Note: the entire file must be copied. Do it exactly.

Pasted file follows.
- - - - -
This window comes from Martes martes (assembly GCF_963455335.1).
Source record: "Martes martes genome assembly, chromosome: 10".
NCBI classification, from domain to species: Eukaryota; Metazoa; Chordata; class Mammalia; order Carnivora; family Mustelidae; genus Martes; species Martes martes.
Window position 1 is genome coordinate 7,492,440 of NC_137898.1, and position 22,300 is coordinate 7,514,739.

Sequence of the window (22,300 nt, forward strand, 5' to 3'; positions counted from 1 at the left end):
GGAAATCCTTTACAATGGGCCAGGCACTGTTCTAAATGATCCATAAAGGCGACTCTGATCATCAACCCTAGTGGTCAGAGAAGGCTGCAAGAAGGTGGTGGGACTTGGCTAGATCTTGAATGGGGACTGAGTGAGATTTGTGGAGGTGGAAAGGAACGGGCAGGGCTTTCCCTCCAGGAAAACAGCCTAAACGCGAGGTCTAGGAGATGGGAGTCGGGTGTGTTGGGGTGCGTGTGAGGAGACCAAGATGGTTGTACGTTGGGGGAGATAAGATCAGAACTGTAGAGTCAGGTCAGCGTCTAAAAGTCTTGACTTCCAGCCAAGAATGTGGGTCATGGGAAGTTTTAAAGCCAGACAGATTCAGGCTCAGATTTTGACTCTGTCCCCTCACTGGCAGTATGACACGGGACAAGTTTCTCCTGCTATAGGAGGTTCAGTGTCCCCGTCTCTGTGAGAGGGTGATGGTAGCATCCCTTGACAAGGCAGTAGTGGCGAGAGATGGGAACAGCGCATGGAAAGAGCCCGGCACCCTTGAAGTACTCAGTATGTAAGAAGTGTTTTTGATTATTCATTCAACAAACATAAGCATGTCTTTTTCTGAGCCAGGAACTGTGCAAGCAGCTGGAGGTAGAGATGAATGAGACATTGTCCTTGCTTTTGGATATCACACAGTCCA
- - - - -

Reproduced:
This window comes from Martes martes (assembly GCF_963455335.1).
Source record: "Martes martes genome assembly, chromosome: 10".
NCBI classification, from domain to species: Eukaryota; Metazoa; Chordata; class Mammalia; order Carnivora; family Mustelidae; genus Martes; species Martes martes.
Window position 1 is genome coordinate 7,492,440 of NC_137898.1, and position 22,300 is coordinate 7,514,739.

Sequence of the window (22,300 nt, forward strand, 5' to 3'; positions counted from 1 at the left end):
GGAAATCCTTTACAATGGGCCAGGCACTGTTCTAAATGATCCATAAAGGCGACTCTGATCATCAACCCTAGTGGTCAGAGAAGGCTGCAAGAAGGTGGTGGGACTTGGCTAGATCTTGAATGGGGACTGAGTGAGATTTGTGGAGGTGGAAAGGAACGGGCAGGGCTTTCCCTCCAGGAAAACAGCCTAAACGCGAGGTCTAGGAGATGGGAGTCGGGTGTGTTGGGGTGCGTGTGAGGAGACCAAGATGGTTGTACGTTGGGGGAGATAAGATCAGAACTGTAGAGTCAGGTCAGCGTCTAAAAGTCTTGACTTCCAGCCAAGAATGTGGGTCATGGGAAGTTTTAAAGCCAGACAGATTCAGGCTCAGATTTTGACTCTGTCCCCTCACTGGCAGTATGACACGGGACAAGTTTCTCCTGCTATAGGAGGTTCAGTGTCCCCGTCTCTGTGAGAGGGTGATGGTAGCATCCCTTGACAAGGCAGTAGTGGCGAGAGATGGGAACAGCGCATGGAAAGAGCCCGGCACCCTTGAAGTACTCAGTATGTAAGAAGTGTTTTTGATTATTCATTCAACAAACATAAGCATGTCTTTTTCTGAGCCAGGAACTGTGCAAGCAGCTGGAGGTAGAGATGAATGAGACATTGTCCTTGCTTTTGGATATCACACAGTCCA